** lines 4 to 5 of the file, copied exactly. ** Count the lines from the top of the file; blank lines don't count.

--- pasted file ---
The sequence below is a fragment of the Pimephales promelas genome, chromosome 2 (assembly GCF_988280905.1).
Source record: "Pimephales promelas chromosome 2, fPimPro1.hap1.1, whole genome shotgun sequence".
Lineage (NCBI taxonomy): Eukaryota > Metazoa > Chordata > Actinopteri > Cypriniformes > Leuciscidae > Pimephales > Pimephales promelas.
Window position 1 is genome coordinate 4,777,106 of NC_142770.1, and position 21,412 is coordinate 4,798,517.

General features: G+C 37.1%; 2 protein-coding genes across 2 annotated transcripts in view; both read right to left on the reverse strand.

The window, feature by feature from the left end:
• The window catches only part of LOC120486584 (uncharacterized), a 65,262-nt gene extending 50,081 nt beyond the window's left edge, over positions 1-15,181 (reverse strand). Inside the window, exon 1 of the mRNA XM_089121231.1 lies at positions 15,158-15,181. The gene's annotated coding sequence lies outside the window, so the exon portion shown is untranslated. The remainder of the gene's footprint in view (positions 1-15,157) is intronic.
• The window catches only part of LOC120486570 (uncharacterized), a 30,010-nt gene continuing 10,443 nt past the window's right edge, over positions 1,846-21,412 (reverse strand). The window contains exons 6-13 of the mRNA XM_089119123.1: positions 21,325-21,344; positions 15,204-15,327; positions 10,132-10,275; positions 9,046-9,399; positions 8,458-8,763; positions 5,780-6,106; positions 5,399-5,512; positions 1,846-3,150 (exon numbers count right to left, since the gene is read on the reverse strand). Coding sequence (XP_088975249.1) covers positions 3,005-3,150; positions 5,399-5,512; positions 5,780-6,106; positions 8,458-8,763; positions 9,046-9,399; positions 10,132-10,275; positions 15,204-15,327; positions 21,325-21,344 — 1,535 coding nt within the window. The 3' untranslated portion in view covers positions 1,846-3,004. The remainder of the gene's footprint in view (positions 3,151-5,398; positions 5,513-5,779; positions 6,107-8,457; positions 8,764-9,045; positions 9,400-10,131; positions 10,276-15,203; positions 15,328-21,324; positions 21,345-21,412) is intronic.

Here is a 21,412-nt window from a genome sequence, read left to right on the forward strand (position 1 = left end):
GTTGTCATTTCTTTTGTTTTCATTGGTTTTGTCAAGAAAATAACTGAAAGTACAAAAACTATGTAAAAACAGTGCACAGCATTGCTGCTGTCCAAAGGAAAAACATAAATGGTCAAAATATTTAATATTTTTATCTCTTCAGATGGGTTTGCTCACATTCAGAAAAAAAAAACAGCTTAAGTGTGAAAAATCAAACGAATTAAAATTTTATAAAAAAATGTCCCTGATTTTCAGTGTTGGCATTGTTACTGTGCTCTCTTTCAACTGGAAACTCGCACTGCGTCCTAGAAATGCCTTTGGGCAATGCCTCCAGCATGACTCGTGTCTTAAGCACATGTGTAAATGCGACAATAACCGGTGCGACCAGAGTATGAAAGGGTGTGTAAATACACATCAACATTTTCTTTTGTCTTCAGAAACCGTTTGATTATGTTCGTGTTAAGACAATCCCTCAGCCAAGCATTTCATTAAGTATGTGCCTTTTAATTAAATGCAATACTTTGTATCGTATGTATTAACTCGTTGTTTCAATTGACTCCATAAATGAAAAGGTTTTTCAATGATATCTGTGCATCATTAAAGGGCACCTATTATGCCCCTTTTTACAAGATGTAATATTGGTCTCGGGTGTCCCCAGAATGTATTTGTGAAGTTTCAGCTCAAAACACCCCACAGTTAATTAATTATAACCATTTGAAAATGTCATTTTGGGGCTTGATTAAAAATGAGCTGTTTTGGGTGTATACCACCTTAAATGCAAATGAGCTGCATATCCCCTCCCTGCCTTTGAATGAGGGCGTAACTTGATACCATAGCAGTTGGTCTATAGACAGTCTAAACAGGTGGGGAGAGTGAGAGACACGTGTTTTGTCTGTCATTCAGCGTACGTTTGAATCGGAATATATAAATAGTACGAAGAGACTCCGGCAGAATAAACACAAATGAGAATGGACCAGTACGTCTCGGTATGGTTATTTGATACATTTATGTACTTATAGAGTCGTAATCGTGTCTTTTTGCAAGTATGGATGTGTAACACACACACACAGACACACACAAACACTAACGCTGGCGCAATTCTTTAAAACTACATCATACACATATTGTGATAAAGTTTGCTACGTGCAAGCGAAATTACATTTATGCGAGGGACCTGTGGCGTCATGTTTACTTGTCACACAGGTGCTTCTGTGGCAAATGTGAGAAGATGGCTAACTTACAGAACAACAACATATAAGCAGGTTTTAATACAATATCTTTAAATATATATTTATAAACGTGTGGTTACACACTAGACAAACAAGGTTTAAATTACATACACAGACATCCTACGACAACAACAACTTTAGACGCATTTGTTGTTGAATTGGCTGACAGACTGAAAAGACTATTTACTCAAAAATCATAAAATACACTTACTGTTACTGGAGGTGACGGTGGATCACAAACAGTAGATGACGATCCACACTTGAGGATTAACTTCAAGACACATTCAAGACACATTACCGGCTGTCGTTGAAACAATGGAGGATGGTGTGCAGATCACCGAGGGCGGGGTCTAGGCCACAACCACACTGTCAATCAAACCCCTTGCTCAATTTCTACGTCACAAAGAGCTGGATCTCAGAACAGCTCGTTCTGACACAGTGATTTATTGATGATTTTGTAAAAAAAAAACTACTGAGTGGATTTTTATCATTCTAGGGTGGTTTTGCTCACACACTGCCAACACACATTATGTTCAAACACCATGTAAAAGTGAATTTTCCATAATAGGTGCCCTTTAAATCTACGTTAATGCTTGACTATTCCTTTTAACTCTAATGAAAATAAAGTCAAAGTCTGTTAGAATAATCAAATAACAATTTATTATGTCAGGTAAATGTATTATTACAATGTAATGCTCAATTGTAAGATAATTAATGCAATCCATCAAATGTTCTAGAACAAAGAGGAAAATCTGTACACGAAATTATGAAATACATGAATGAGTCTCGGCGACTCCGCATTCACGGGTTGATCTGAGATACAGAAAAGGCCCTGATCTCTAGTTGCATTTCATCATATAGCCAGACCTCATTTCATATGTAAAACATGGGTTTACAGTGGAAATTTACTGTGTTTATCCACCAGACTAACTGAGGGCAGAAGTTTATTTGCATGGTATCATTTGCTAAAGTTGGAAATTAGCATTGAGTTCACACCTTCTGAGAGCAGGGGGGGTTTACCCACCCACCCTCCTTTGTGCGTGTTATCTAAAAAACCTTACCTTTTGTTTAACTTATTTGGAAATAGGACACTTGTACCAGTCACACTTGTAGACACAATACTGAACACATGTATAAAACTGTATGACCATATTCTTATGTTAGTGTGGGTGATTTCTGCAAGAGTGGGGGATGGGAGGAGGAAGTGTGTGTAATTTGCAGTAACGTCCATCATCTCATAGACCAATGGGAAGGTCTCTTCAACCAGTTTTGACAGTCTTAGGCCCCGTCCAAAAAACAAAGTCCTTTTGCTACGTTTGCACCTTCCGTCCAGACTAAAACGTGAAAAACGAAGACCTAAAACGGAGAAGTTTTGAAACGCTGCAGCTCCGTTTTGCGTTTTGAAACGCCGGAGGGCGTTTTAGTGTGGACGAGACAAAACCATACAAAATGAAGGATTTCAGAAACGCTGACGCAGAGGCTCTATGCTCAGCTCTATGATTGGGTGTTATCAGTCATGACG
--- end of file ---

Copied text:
Window position 1 is genome coordinate 4,777,106 of NC_142770.1, and position 21,412 is coordinate 4,798,517.

General features: G+C 37.1%; 2 protein-coding genes across 2 annotated transcripts in view; both read right to left on the reverse strand.